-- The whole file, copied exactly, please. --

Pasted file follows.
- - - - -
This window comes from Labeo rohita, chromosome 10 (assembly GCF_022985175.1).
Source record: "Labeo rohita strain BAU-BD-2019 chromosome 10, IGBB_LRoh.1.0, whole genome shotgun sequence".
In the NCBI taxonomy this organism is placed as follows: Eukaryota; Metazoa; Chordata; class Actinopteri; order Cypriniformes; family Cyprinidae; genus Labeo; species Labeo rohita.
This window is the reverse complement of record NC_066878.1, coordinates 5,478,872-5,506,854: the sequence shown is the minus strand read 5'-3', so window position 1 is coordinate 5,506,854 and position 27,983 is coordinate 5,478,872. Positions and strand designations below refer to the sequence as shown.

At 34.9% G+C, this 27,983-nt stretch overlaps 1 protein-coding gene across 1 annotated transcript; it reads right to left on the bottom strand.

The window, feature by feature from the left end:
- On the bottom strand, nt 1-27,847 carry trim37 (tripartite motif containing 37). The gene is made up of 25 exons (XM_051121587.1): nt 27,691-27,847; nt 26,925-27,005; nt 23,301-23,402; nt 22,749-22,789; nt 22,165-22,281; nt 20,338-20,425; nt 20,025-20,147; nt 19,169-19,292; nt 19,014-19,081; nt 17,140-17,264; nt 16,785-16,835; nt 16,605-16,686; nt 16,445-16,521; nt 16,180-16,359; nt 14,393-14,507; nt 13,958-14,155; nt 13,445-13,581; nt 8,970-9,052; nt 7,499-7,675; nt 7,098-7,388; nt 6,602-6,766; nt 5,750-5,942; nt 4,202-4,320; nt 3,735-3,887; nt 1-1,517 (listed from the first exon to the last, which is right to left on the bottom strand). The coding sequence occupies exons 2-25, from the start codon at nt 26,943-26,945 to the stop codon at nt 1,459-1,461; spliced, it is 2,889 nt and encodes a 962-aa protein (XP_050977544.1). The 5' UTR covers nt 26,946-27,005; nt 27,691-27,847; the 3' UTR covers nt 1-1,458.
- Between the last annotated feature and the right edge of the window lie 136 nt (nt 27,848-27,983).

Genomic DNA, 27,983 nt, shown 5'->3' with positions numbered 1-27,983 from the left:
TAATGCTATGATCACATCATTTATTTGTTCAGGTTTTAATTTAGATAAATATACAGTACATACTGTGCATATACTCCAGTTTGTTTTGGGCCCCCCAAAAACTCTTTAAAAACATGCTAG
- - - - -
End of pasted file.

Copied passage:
This window comes from Labeo rohita, chromosome 10 (assembly GCF_022985175.1).
Source record: "Labeo rohita strain BAU-BD-2019 chromosome 10, IGBB_LRoh.1.0, whole genome shotgun sequence".
In the NCBI taxonomy this organism is placed as follows: Eukaryota; Metazoa; Chordata; class Actinopteri; order Cypriniformes; family Cyprinidae; genus Labeo; species Labeo rohita.
This window is the reverse complement of record NC_066878.1, coordinates 5,478,872-5,506,854: the sequence shown is the minus strand read 5'-3', so window position 1 is coordinate 5,506,854 and position 27,983 is coordinate 5,478,872. Positions and strand designations below refer to the sequence as shown.

At 34.9% G+C, this 27,983-nt stretch overlaps 1 protein-coding gene across 1 annotated transcript; it reads right to left on the bottom strand.

The window, feature by feature from the left end:
- On the bottom strand, nt 1-27,847 carry trim37 (tripartite motif containing 37). The gene is made up of 25 exons (XM_051121587.1): nt 27,691-27,847; nt 26,925-27,005; nt 23,301-23,402; nt 22,749-22,789; nt 22,165-22,281; nt 20,338-20,425; nt 20,025-20,147; nt 19,169-19,292; nt 19,014-19,081; nt 17,140-17,264; nt 16,785-16,835; nt 16,605-16,686; nt 16,445-16,521; nt 16,180-16,359; nt 14,393-14,507; nt 13,958-14,155; nt 13,445-13,581; nt 8,970-9,052; nt 7,499-7,675; nt 7,098-7,388; nt 6,602-6,766; nt 5,750-5,942; nt 4,202-4,320; nt 3,735-3,887; nt 1-1,517 (listed from the first exon to the last, which is right to left on the bottom strand). The coding sequence occupies exons 2-25, from the start codon at nt 26,943-26,945 to the stop codon at nt 1,459-1,461; spliced, it is 2,889 nt and encodes a 962-aa protein (XP_050977544.1). The 5' UTR covers nt 26,946-27,005; nt 27,691-27,847; the 3' UTR covers nt 1-1,458.
- Between the last annotated feature and the right edge of the window lie 136 nt (nt 27,848-27,983).

Genomic DNA, 27,983 nt, shown 5'->3' with positions numbered 1-27,983 from the left:
TAATGCTATGATCACATCATTTATTTGTTCAGGTTTTAATTTAGATAAATATACAGTACATACTGTGCATATACTCCAGTTTGTTTTGGGCCCCCCAAAAACTCTTTAAAAACATGCTAG